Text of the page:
We know that marriages are supposed to be commitments that are not just for the good times. We know that the postal service is supposed to continue rain or snow. But we often fail to realize that we are committed to our own personal journeys in both sickness and in health. It is no fun being sick. I find it impossible to write or have in depth conversations when I am ill. I just have the flu and it will pass but my level of misery is real.
So all of you out there, if you are well, celebrate the joy of life. If you have the flu like me, hang in there. Tomorrow will be another day and the joy of healthy balanced life will return. I still fail to comprehend why our biological systems are so frail. Perhaps in the future we will find a way so that no one ever needs to be sick.
Of course, I immediately wrote back that he should get Tamiflu, stay in bed, drink fluids, and that if he wanted, I would bring him chicken soup – all the requisite advice and offers we give to friends who fall prey to the flu. What we don’t do often enough is to admonish our friends and loved ones, as well as ourselves, to avoid taking being healthy for granted; to stay at least as aware of our health as we are of celebrity gossip and other nonsense.
A few months ago, Labor Day to be exact, I returned from a visit to upstate NY coughing and sneezing – mostly coughing. Writing it off to exposure to unfamiliar flora and fauna, I told myself I was just experiencing NY allergies. Weeks went by, the cough grew worse, in fact debilitating, and I couldn’t seem to stay awake. Finally, in late October I was diagnosed with pneumonia.
A week off, and I came back to work, determined to catch up, putting in a seventy hour week. And I was actually surprised when at the end of that week my fever spiked yet again and my cough returned. Hadn’t I been on antibiotics and taken them religiously.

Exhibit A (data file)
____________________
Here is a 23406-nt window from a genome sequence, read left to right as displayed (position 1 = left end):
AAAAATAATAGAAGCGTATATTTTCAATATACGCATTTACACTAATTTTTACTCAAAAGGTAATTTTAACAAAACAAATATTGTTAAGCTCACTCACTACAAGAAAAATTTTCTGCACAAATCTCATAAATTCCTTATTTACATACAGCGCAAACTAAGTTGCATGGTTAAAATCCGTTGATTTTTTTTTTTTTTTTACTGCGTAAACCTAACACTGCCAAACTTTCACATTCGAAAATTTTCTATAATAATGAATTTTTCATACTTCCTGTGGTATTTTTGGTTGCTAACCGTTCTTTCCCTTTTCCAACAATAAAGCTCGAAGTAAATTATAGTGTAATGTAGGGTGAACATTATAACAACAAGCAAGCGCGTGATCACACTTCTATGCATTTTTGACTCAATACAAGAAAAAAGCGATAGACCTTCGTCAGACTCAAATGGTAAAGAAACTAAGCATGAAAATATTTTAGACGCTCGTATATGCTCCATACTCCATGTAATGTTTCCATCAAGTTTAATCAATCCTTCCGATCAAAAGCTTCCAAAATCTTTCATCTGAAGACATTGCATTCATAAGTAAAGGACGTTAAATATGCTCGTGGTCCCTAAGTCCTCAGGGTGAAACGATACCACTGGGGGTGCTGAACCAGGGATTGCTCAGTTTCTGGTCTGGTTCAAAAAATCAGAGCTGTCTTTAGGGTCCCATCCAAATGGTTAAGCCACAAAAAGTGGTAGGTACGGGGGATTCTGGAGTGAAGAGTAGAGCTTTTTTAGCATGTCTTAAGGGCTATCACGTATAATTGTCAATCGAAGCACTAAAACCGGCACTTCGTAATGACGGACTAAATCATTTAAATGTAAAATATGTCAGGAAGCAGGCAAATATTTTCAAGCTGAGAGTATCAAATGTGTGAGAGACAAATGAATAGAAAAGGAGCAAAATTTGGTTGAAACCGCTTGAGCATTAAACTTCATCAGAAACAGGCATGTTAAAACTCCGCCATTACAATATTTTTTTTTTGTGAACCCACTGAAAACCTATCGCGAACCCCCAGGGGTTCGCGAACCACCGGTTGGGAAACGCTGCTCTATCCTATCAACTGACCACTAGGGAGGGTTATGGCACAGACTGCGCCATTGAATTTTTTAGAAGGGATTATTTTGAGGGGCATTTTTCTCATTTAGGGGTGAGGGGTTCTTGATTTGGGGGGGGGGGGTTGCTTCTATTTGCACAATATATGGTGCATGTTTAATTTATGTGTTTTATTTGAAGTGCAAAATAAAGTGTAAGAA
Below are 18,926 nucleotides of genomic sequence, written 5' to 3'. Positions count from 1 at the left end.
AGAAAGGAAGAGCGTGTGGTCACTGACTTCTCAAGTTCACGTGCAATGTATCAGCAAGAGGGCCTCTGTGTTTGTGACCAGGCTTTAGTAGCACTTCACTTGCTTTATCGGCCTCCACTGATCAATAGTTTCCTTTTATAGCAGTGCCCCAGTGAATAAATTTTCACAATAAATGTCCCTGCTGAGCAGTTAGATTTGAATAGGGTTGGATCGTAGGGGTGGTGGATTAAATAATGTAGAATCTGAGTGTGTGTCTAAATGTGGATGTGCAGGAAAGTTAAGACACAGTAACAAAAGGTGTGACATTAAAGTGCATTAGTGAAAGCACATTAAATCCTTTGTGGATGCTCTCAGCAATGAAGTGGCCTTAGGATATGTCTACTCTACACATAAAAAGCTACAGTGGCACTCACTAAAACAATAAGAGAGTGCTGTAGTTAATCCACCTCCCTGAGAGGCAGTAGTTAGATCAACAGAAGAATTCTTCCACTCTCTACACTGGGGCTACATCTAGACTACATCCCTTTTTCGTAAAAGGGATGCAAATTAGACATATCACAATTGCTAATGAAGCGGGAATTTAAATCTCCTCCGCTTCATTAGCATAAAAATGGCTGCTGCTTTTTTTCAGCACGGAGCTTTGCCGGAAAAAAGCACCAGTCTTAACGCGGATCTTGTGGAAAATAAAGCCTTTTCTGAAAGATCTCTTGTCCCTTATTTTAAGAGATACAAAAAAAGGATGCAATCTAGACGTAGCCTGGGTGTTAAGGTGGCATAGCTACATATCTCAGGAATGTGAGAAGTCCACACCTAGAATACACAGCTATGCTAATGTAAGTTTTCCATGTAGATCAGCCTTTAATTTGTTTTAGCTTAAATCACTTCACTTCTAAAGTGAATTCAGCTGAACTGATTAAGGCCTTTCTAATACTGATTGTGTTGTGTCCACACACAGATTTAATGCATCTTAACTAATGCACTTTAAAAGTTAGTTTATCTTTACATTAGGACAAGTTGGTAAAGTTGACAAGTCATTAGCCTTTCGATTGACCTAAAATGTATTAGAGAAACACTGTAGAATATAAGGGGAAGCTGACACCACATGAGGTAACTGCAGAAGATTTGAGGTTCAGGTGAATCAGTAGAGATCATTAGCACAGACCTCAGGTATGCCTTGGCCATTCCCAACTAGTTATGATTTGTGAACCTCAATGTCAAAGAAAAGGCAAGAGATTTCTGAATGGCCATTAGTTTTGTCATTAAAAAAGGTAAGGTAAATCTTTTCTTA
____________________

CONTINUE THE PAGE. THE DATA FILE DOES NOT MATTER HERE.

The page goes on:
So, what’s the point of all this?
We have developed a quick-fix, give-me-a-pill-for-it mentality, and with that we no longer allow our bodies the necessary time to heal. When I was a child, the doctor still came to your house. If you were sick, he gave you cough medicine, aspirin, and sometimes an antibiotic. But what the doctor would really insist on was rest and fluids – for at least several days – emphasizing that the body needs time to heal itself.
These days, when we or our kids are sick we take our antibiotics and tell ourselves that twenty-four hours later we can and should get back to school or work. Instead of allowing for the natural healing process to ensue, we depend on pills. And that has expanded to depending on pills to enhance our moods, immediately cure our headaches, kick-start weight loss, and to tend to a myriad of other ailments we could otherwise attend to more naturally.
Modern medicine has its place. It works wonders. But when push comes to shove, it is the natural ability of the body to heal itself that we must honor.
So today I am reiterating to Bill the advice he gave me in October and November. Get lots of rest. Hydrate. Don’t push yourself back to work too soon. Give yourself time to truly heal. And for those of you out there, keep this in mind the next time the flu or a cold hits you, too. I know I will.